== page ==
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Guilty until proven innocent
The radio is always good for a bit of entertainment. While I'm a big music fan, one look at my profile will indicate that few bands I like ever get played on it. So I really only listen to talk radio. In Dublin that means Newstalk 106. Fine station, it is.
Sean Moncrieff is the afternoon entertainment on Newstalk.
One of the best parts of his show is the vox pop where well-spoken reporter Henry McKean goes out on the streets to see what real people think of real issues.
Of course, hilariously, he almost always goes in to the under-privliged areas to interview, shall we politely say, the less educated of our real people.
Yesterday's topic centered around the issue of the number of crimes being committed by people who are out on bail. 11,000 crimes a year, apparently. The solution that Enda Kenny (leader of the Government opposition) has come up with is the tried and tested "tagging" system where suspects out on bail are electronically tagged in an attempt to ensure the furthest they wander is down the chippy for a kebab.
Anyway the working class of Dublin's inner city had all sorts of suggestions for us.
Our first gentleman seemed fairly well up with things in a general way. He suggested that people shouldn't object to being tagged if they're not guilty of anything as they would have "nothing to hide". He then described being stopped by the Gardaí himself the other day and asked to empty his pockets. He had no objection since he had nothing to hide.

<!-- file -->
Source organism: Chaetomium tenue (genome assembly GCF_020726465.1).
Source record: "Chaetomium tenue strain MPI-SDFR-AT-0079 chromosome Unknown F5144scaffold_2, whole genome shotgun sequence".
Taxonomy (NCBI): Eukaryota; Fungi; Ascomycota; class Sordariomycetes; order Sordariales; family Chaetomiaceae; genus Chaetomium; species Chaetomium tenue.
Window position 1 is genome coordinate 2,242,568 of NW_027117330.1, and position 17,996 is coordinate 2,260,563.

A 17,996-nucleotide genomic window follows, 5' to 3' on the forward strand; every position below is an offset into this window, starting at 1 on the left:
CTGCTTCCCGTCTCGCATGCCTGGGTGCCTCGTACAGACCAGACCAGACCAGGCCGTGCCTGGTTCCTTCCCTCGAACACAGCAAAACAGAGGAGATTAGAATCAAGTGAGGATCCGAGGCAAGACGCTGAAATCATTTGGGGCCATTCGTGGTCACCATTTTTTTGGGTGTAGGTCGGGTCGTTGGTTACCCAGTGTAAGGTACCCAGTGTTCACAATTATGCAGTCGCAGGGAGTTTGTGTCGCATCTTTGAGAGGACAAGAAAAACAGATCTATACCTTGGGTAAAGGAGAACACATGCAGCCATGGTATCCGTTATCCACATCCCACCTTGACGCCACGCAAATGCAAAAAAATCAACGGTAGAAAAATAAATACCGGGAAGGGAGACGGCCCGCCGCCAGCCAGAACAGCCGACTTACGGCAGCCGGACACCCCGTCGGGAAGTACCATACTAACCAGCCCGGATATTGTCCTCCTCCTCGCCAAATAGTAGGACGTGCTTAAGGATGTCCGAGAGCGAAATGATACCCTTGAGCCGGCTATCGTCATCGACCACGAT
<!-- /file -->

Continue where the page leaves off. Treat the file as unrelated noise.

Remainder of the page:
"So, you're not a criminal then?" Henry asks in his brassy "To The Manor Born" tone.
"No," replies the man sharply. "Sure I don't agree with what half of them do."
Which begs the question - just what half of the criminal fraternity do you agree with? Rapists, murderers or just good old fashioned burglars and con men?
There was utter bemusement at one woman who managed to use the word "thing" in a sentence about six times. The sentence was only ten words long.
Always good for a laugh, Henry bluntly asked one rather dodgy sounding guy if he knew anyone who committed crimes while out on bail.
"Ah yeah," he said. "Sure I know a good few who are out there robbin' houses and breakin' in to cars for car radios, you know?"
"And how much would you get for a car radio these days?" Henry enquired, clearly enjoying the fact that he'd met an aspiring Godfather figure.
"Twenty, thirty euro. Enough for their next fix," the criminal fountain of knowledge replied.
If Henry had made his way over to my part of town I would have gladly given my views. Do away with bail, lock them up in a dungeon - but don't throw away the key. No way - there's still a chance someone could find it. Melt it down in to a little silver spoon shape that can be used with my Haagen Dazs. I find those wooden ones very unsatisfactory.
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